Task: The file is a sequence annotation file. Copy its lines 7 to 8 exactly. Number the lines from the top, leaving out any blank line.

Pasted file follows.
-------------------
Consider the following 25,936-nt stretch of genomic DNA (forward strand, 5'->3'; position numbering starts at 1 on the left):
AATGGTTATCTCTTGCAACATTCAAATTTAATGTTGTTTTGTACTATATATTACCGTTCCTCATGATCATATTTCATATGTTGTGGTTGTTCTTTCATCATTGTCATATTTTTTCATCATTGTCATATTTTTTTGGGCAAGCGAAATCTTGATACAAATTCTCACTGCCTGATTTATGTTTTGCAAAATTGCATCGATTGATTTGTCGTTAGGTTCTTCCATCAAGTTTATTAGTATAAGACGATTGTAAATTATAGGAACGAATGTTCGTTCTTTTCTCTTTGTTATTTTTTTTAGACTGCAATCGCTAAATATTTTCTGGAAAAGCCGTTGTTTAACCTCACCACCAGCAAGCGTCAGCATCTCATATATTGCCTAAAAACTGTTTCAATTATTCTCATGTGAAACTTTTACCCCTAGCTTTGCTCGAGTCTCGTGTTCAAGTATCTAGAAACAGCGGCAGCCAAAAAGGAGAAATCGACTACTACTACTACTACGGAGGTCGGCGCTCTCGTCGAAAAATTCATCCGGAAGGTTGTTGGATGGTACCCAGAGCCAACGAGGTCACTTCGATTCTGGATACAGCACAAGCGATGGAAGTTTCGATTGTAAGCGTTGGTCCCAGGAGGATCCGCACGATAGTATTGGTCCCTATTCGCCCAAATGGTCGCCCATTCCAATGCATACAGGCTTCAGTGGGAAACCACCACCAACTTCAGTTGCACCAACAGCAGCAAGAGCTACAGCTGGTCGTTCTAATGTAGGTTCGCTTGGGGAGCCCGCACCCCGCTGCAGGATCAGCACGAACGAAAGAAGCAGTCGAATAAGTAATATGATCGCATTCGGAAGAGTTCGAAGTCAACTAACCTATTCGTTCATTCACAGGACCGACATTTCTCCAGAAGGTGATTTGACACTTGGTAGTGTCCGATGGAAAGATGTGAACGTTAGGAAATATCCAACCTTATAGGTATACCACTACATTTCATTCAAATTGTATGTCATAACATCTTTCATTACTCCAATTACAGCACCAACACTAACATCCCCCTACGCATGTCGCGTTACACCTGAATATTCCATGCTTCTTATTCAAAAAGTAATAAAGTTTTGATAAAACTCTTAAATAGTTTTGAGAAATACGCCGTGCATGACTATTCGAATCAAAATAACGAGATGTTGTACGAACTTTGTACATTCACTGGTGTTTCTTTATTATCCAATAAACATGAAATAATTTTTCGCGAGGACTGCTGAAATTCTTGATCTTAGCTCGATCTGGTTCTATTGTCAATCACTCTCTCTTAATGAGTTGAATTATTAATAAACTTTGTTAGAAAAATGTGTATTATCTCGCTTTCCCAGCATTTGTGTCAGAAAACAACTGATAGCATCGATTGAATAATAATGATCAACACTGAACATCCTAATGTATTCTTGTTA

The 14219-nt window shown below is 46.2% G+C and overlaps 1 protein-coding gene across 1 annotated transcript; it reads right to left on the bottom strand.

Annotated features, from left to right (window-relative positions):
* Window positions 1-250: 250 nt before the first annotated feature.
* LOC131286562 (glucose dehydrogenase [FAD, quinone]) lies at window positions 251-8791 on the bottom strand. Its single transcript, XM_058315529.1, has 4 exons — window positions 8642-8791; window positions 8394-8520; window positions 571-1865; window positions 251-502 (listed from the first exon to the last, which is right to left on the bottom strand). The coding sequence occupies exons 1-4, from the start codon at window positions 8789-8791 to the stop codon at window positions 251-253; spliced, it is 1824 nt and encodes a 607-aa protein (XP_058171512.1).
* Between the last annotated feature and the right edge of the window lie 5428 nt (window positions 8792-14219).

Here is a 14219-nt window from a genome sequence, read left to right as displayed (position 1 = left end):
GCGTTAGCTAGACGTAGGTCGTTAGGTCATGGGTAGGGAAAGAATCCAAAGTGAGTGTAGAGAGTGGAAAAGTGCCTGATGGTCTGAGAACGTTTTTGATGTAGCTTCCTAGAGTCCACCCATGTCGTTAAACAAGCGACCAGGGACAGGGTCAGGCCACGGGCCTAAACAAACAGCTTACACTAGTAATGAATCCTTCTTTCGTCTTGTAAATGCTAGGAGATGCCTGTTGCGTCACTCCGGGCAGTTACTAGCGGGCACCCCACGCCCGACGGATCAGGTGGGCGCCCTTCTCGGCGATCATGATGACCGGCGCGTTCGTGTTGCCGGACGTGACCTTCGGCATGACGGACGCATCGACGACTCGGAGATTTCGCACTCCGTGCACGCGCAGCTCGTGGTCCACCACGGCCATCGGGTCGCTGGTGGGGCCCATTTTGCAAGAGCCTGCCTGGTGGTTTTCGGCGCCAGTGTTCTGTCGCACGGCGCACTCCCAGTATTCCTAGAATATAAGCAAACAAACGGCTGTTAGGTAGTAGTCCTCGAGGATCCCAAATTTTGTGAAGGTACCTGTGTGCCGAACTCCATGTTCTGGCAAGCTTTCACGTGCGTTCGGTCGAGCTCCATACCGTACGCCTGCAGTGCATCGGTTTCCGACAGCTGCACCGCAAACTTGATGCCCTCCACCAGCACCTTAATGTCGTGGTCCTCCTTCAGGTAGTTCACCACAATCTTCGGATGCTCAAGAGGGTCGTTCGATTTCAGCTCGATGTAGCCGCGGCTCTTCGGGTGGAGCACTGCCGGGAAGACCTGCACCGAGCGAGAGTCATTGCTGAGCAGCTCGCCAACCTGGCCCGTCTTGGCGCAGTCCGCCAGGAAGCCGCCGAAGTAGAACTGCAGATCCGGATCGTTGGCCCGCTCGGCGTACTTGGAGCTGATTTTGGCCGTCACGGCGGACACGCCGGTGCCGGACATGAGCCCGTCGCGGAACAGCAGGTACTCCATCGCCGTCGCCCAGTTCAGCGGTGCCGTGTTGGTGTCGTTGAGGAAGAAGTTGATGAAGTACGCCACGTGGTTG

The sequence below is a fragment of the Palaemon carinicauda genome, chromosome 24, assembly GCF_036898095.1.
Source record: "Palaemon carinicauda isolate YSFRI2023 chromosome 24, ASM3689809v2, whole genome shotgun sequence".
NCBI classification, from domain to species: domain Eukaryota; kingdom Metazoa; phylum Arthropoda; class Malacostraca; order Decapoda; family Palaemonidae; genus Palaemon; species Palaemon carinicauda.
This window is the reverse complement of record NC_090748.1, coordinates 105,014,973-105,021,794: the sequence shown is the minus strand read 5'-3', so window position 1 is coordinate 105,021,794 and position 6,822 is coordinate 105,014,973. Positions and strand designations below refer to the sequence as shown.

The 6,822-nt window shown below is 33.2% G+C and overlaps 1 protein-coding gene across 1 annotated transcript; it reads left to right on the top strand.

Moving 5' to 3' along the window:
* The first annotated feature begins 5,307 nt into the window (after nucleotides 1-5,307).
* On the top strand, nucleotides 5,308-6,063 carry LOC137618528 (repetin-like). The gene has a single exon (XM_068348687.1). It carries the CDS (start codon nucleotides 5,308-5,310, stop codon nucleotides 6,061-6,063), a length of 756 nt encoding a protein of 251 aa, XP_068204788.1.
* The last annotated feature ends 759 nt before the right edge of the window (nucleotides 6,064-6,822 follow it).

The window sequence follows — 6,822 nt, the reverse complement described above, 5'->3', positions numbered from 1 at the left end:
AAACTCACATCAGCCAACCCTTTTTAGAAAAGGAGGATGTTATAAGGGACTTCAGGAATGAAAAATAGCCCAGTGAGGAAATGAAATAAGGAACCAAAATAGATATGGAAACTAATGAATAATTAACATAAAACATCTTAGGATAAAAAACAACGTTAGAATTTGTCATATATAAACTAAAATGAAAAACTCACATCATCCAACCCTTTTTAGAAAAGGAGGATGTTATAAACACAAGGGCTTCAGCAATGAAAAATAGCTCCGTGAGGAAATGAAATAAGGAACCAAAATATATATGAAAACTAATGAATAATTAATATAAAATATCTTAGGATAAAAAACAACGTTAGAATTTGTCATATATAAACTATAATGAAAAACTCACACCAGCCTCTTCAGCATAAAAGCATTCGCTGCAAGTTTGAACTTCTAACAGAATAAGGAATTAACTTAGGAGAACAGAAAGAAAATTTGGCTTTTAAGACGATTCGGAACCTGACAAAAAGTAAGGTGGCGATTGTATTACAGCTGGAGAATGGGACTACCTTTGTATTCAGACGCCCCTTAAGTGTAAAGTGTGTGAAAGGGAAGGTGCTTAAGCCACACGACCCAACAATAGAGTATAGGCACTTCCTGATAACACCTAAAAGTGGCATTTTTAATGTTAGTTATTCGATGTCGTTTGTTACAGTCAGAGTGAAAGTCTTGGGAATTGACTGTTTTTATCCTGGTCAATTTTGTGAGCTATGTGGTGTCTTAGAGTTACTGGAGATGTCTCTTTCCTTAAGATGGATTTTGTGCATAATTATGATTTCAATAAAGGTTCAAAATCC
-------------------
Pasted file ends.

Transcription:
* Between the last annotated feature and the right edge of the window lie 5428 nt (window positions 8792-14219).

Here is a 14219-nt window from a genome sequence, read left to right as displayed (position 1 = left end):